The Effect Of Economic Freedom On Labor Market Efficiency And Performance

Tuesday, June 16, 2020
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Abstract

The labor market is the centerpiece of every economy. It determines how society’s human resources are utilized, both over time and across individuals, and how much workers are compensated for their labor services. In all countries, the labor market is the largest market in the economy, with workers receiving roughly 60 percent or more of the total income that is generated by market production.

An equally important issue is how well the labor market functions. The difference between a poorly functioning labor market and a well-functioning labor market can mean millions of lost jobs and billions of dollars in lost incomes.

Government policies and institutions have important effects on the efficiency of the labor market. In some economies, such as the United States, labor markets are not heavily regulated, tax rates are fairly low, and economic freedom is relatively high. In some other countries, labor markets are heavily regulated, tax rates are high, and consequently there is less economic freedom.

This paper summarizes research on how government policies that affect freedom of choice within the labor market impact its performance and efficiency. These policies include taxation, minimum wages, unionization, and occupational licensing requirements.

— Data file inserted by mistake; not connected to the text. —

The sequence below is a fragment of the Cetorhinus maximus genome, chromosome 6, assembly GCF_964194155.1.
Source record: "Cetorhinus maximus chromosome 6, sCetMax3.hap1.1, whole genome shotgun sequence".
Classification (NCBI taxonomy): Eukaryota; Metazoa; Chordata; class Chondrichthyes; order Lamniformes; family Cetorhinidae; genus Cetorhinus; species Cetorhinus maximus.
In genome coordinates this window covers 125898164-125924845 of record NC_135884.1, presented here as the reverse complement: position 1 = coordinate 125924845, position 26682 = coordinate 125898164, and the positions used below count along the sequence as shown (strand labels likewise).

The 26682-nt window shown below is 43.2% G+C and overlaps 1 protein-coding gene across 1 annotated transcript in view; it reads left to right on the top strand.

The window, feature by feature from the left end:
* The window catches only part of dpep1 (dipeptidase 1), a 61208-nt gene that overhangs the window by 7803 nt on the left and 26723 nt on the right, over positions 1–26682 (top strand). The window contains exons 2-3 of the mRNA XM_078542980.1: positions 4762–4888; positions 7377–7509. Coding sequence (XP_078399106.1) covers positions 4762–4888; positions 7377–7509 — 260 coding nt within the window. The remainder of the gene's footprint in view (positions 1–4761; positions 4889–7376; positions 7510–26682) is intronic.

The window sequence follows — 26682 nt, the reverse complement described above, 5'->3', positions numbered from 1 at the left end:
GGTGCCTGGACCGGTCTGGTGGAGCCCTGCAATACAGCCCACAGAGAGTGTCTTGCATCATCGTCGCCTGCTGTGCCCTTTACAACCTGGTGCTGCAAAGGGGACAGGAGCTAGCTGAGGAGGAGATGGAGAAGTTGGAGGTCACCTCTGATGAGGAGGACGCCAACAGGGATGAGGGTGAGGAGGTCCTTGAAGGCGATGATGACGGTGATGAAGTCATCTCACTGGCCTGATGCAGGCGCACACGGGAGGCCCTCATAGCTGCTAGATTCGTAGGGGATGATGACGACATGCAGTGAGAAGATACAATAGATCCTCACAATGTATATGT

This review shows that freer labor markets, which have lower tax rates, less regulation, and more competition, are much more efficient and dynamic and are associated with higher employee compensation and greater employment.

These findings have important implications for economic policy making. They indicate that policies that enhance the free and efficient operation of the labor market significantly expand opportunities and increase prosperity. Moreover, they suggest that economic policy reforms can substantially improve economic performance in countries with heavily regulated labor markets and high tax rates.

As the United States and the rest of the world continue to address the health, economic, and social challenges presented by the novel coronavirus, sound labor market policies that respect the principles of economic and personal freedom will be central for restoring economic growth, while at the same time promoting public safety.


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